We also greatly value the formal educational role played by Birrigai. The Birrigai education complex has now been subsumed within Tidbinbilla (which previously had an important informal education role). The Draft Plan suggests a change of focus from school groups to community groups. We understand that the Education Department has cut back on the number of teaching positions at Birrigai. These will only be replaced by Tidbinbilla management if they can pay their way. The likely impact will be the diminution of environmental education possibilities. We would be very concerned if this were to happen. In these days of global climate change and continued loss of habitat there is a need for more not less education on environmental issues. If Tidbinbilla cannot afford to take responsibility for Birrigai perhaps it should be returned to the education department.
We also support the continued research and monitoring role of Tidbinbilla.
Tidbinbilla is expensive to operate on an ongoing basis. There has also been considerable capital expenditure on the Sanctuary area. It is understandable that the government would be looking for ways to recoup some of these expenditures, or, as in the case of Birrigai, to reduce those expenditures if they cannot raise the income to cover them. While this leads to a wish for more tourism, including the provision of accommodation and vehicular access to parts of Tidbinbilla, in fact sponsorship and donations may be a better way to increase income without impacting on existing services (Section 4.3), although the ACT is not well endowed with wealthy benefactors. In FOG’s view any additional developments that might be contemplated should not be at the expense of the traditional uses of Tidbinbilla, nor should they compromise those uses. We are sceptical that the additional costs of such operations would be recouped, which would exacerbate existing financial problems. We are also concerned about some of the logistical problems of such operations, eg the provision of water and other utilities, sewerage disposal, security at night, as well as the impact on the fauna and on traditional users of Tidbinbilla.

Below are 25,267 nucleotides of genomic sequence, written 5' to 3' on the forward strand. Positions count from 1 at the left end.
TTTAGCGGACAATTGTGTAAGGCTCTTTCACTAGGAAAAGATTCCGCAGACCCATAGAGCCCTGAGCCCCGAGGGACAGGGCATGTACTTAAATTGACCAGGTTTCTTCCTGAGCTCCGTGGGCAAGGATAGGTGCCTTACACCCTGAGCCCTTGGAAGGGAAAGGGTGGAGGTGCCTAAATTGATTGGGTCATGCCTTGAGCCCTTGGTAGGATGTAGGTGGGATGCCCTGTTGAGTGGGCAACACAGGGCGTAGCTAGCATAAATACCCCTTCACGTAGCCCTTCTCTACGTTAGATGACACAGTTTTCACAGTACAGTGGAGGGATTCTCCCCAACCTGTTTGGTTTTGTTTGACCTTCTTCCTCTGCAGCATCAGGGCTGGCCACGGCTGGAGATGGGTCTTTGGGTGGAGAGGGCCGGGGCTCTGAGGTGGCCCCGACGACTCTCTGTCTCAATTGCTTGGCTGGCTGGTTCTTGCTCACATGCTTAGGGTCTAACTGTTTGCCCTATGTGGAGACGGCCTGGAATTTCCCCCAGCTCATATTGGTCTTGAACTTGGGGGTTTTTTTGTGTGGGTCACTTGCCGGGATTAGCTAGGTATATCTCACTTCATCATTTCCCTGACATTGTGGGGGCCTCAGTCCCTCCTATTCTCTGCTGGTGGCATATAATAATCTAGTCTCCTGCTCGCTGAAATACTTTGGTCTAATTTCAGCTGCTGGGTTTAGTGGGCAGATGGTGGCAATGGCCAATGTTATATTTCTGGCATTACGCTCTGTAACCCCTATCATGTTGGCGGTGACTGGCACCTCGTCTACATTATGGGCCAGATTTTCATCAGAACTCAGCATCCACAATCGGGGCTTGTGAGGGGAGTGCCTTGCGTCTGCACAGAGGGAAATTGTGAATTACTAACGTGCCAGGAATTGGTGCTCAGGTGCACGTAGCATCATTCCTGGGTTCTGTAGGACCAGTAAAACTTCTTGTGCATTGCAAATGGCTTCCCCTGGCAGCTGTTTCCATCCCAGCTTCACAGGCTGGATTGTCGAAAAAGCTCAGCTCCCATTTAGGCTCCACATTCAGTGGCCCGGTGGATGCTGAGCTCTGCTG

No doubt the plan would be to place any necessary infrastructure for these new developments on the existing grassy valley floors. Presumably any such development would be subject to the EPBC Act both because it involved a nationally threatened ecosystem – natural temperate grasslands, and because Tidbinbilla is nationally heritage listed. We shall be carefully examining any such proposal as it goes through the EPBC process. However, we understand that it is already possible to provide limited vehicular access and accommodation under the existing management plan and that this is about to take place. The impact of this should be very carefully monitored, since if such developments are to have a low impact on the environment, they would need to be on a very small scale, which ultimately will have very little effect on the bottom line.
We also raised a number of other issues in our response to the earlier discussion paper.
23 June 2010